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#2033946 - 02/15/13 08:34 PM the piano
bengera Offline
Full Member

Registered: 02/14/13
Posts: 23
Loc: ca
2-15-2013
Being new to this forum, I'd like to start by saying that I am an enthusiast. I still think that whoever decided to throw the harp into a wooden box, then add the hammer action and the rest, did us a huge favor. What a magnificent repertoire has been written for this King instrument.

But the piano (keyboard) is a unique instrument for which I have fundamental issues that I can't resolve (I have been searching and asking). And I think they are unique to the keyboard (the only instrument I play).
Maybe someone can help and show me how ignorant I am (use all the math or terminology u wish, I am a scientist).

1. Why is the octave divided into 7+5. Why is F# a dark key but E# a regular F?
Why not 6 whites and 6 blacks?
2. I don't think its the C-major scale (which is "pleasant" C to B, w/o the dark notes), I'm pretty sure the A minor has priority (most Gregorian chants are written in a). Is the a-minor the reason (also A to G w/o the black notes)?
3. Why are tuners using "stretching" when they tune?
4. Why are pros insisting the G-flat is different than F#? If I transcribe the Schubert G-flat Impromtu to F# and play it, nobody will ever be able to tell at what of the 2 keys I am playing. Right?
5. How come nobody writes in A# major but there is tons in B-flat? Or otherwise, there is some music in C# major (not much indeed) why was it not written in D-flat?

Thanks for your help, I have a bunch of other fundamental problems but this will be a nice beginning.

=bengera


Edited by bengera (02/15/13 08:37 PM)

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#2033948 - 02/15/13 08:41 PM Re: the piano [Re: bengera]
bennevis Online   content
5000 Post Club Member

Registered: 10/14/10
Posts: 5437
This might answer some of your questions:
http://youtu.be/VRlp-OH0OEA.

You'll understand why E sharp is not the same as F (except on a keyboard tuned to equal temperament), how the octave is subdivided etc, and so on.
_________________________
"I don't play accurately - anyone can play accurately - but I play with wonderful expression. As far as the piano is concerned, sentiment is my forte. I keep science for Life."

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#2033968 - 02/15/13 09:50 PM Re: the piano [Re: bennevis]
bengera Offline
Full Member

Registered: 02/14/13
Posts: 23
Loc: ca
Hi there,

I am immensely obliged to u, this is the beginning of an understanding.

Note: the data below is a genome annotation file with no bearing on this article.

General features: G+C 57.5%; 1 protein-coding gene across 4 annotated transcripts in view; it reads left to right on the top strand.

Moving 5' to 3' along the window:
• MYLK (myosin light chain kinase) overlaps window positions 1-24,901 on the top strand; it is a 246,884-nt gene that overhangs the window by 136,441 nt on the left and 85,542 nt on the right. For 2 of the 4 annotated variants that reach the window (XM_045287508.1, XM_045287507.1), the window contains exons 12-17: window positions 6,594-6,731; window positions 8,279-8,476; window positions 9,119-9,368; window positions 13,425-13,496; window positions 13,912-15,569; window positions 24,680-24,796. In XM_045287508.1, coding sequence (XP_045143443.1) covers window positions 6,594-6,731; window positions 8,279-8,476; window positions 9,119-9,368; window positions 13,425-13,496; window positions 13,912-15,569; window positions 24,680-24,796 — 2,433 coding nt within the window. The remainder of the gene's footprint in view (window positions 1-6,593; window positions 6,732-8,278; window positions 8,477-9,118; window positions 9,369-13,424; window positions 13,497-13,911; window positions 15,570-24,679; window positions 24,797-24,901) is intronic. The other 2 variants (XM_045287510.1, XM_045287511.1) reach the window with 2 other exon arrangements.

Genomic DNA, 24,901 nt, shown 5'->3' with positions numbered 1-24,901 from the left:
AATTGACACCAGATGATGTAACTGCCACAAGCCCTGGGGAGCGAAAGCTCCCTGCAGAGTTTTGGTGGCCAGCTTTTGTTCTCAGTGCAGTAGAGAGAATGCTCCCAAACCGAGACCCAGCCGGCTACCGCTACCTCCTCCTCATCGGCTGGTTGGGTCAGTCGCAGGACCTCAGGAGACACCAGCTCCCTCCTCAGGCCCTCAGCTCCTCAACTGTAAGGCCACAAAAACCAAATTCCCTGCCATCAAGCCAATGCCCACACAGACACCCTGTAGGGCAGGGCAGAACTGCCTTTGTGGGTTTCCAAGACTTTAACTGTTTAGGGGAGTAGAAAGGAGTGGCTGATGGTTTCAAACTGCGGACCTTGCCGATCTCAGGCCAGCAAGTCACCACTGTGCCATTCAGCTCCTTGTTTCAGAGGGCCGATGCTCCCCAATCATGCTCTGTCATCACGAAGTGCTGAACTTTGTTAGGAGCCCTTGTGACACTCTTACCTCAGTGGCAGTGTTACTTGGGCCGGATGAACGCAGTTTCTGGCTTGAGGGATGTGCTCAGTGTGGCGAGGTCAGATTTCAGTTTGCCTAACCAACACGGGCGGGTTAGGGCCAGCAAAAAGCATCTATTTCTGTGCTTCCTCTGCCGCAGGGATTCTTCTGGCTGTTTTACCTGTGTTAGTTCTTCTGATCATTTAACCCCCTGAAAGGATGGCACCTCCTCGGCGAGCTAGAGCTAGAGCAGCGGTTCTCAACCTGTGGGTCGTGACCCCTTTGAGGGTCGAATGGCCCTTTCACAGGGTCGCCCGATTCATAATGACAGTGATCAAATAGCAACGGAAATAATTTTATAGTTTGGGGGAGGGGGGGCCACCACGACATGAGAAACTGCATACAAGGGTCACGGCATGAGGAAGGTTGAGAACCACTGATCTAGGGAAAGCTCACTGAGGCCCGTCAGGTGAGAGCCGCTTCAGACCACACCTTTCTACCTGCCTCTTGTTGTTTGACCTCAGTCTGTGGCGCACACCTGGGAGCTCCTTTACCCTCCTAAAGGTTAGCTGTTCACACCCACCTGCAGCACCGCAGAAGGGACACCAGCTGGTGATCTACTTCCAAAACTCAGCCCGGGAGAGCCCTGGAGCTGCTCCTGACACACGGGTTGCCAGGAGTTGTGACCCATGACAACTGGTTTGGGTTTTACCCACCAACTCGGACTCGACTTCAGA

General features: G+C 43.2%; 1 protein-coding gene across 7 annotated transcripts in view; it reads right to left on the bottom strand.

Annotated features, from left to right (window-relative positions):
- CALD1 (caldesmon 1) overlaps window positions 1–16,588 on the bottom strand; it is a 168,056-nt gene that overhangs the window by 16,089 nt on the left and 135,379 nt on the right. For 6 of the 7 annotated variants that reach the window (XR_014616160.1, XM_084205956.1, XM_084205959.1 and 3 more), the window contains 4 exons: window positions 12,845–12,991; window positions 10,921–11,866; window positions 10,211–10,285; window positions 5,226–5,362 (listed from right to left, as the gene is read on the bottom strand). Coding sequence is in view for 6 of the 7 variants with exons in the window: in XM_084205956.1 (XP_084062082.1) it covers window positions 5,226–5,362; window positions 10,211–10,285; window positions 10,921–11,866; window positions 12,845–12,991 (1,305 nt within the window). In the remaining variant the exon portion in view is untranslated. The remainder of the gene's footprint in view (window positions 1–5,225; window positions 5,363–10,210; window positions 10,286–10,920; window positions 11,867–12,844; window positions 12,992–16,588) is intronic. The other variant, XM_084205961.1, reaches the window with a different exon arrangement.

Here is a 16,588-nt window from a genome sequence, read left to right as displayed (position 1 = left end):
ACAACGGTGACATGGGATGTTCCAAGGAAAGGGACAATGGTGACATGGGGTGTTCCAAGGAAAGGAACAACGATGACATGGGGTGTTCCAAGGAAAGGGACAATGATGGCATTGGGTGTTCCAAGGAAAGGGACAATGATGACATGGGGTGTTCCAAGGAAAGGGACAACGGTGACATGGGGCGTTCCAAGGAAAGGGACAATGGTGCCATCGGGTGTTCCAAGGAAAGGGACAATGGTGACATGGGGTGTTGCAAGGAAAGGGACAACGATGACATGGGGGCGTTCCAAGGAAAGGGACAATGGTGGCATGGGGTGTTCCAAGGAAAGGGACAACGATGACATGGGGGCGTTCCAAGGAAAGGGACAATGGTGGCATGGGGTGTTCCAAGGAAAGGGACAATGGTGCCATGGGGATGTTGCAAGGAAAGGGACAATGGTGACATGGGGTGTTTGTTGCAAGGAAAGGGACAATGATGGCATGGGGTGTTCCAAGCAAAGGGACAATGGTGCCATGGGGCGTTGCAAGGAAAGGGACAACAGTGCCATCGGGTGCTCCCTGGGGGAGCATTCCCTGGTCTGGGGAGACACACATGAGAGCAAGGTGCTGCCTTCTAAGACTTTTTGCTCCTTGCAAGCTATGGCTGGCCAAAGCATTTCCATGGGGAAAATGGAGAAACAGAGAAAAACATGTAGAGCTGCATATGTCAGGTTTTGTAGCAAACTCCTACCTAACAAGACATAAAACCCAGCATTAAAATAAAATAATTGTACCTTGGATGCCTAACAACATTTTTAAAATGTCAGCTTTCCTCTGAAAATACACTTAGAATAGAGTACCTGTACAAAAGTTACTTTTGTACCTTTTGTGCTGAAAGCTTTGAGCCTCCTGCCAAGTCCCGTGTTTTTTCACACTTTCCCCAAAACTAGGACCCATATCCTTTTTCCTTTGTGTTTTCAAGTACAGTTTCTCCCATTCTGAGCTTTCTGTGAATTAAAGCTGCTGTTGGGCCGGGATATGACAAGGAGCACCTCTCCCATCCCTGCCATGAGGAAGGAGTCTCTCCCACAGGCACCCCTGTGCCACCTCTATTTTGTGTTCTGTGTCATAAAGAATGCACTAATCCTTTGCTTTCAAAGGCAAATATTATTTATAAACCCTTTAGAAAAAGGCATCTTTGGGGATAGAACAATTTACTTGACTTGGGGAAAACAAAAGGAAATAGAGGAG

I therefore assume that before modernity, the chords were designed according to length (it was possible to get x1.5 of the tone by sheer length) but there is no, for example, 1.5 as a construct of 2^(1/12). The 7th half tone shall be 1.498 (which at 440Hz base tone shall calculate to 659.2Hz (and not 660Hz).
We can not hear this difference between the 2 tones, but we hear it excellently when they are combined with the fundamental.

I think I got it, thanks. =bengera

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#2034056 - 02/16/13 01:20 AM Re: the piano [Re: bengera]
Bosendorff Offline
Full Member

Registered: 08/11/12
Posts: 301
1 & 2. The octaves on the keyboard are now divided and positioned that way since quite a long time, but it was different some centuries ago (first church organs, etc.).

3. Stretch tuning is necessary on pianos because of their inharmonicity/imperfect harmonics so that the human ear perceives the octaves as "correct".

4. Gb and F# are different in terms of music theory and sound different on musical instruments like the violin, violas and cello, but are represented by the same enharmonic keys on keyboard instruments.

5. Keys are defined by a number of flats or sharps which follow a fixed order (Google circle of fifths). An A# major key would imply a signature of 10 sharps - so not practical at all, except for a temporary transposition in a manuscript. The Bb key is thus much easier as it implies only two flats for signature (Bb and Eb). C# and Db major keys are more common as they respectively imply signatures of 7 sharps and 5 flats, which happen more often.

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#2034066 - 02/16/13 01:47 AM Re: the piano [Re: Bosendorff]
bengera Offline
Full Member

Registered: 02/14/13
Posts: 23
Loc: ca
I am again much obliged.

Still, octaves are always x2, right? So why the stretching?
After 60 years one loses much sound sensitivity or one might never have had it...

I am familiar with the circle of 5th, thanks.

I'll have to think about the A#, there can be no more than 7 sharps for 7 tones. Yep, it's tricky in the D and A.

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